• Management consultancies

Learn more about a career as a Mechanical Engineer here!

Core Units for this Degree

As mentioned previously, Mechanical Engineering is a major of the Bachelor of Engineering—when you choose to study Engineering at UNSW, you essentially select your major as soon as you enrol. This means that you don’t actually pick any majors in your second year of study, unless you’re completing a double degree that requires you to do so.

Compulsory Mechanical Engineering Units

There are quite a number of core units that you’ll have to complete within UNSW Mechanical Engineering. But don’t fret—these subjects will only provide you with the necessary knowledge and skills for when you begin your career as a mechanical engineer after graduating!

Some of these core units include Electrical Circuit Fundamentals, Mathematics 1A and Design and Manufacturing

The following are other compulsory subjects that Mechanical Engineering students will take on:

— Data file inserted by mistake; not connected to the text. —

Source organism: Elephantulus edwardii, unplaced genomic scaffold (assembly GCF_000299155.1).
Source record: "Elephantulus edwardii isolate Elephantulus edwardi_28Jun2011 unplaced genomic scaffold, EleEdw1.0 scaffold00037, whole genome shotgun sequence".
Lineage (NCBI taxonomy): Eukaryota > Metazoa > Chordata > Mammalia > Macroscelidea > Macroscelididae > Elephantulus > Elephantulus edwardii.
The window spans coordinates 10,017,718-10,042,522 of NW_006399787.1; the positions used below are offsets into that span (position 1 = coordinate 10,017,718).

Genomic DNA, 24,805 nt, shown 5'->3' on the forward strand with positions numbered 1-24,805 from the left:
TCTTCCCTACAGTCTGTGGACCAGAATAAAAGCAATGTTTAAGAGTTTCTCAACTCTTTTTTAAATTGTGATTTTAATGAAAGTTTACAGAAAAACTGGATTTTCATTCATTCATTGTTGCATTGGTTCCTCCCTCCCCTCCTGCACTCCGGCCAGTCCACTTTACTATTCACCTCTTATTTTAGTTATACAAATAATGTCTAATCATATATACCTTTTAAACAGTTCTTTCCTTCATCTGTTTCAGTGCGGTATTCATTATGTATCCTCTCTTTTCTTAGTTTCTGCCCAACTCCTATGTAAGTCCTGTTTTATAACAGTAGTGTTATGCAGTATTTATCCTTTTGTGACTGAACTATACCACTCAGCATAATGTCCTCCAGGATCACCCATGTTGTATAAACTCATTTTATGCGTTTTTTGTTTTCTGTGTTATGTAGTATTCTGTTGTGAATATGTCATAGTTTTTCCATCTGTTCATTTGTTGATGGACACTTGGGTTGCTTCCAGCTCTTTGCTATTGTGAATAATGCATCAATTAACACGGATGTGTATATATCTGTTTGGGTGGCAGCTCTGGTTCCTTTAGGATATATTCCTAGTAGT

Core UnitDescription
Introduction to Engineering Design and InnovationThis unit has a focus on helping students learn to think like an engineer. They will learn this ability by designing and building creative solutions to problems that are presented. Students will learn new skills in content development, critical thinking and evaluation. 
Physics 1AThis unit is based on calculus and aims to give students a better understanding of mechanics, thermal physics and waves! It is assumed that students have a HSC level understanding of Physics, however, there are bridging courses to get you up to speed—more on this later!
Programming FundamentalsThis course is an introduction to problem solving with the use of programming. Students will learn how to understand and implement computer language and literacies and analyse algorithms. 

You can learn more about core units here!

Industrial Training

Lucky for you, this degree’s got practical work experience embedded into it! You are required to complete 60 days of Industrial Training in order to graduate from your degree.

It’s up to you, however, to organise and source your placement—the hard work will be worth it though, as you’ll have practical experience that employers seek when hiring. You won’t be left to your own devices, as Student Academic and Career Success (SACS), a program by UNSW, helps students with resume and application writing by giving critiques and pointers into the right direction.


How to Get into Mechanical Engineering at UNSW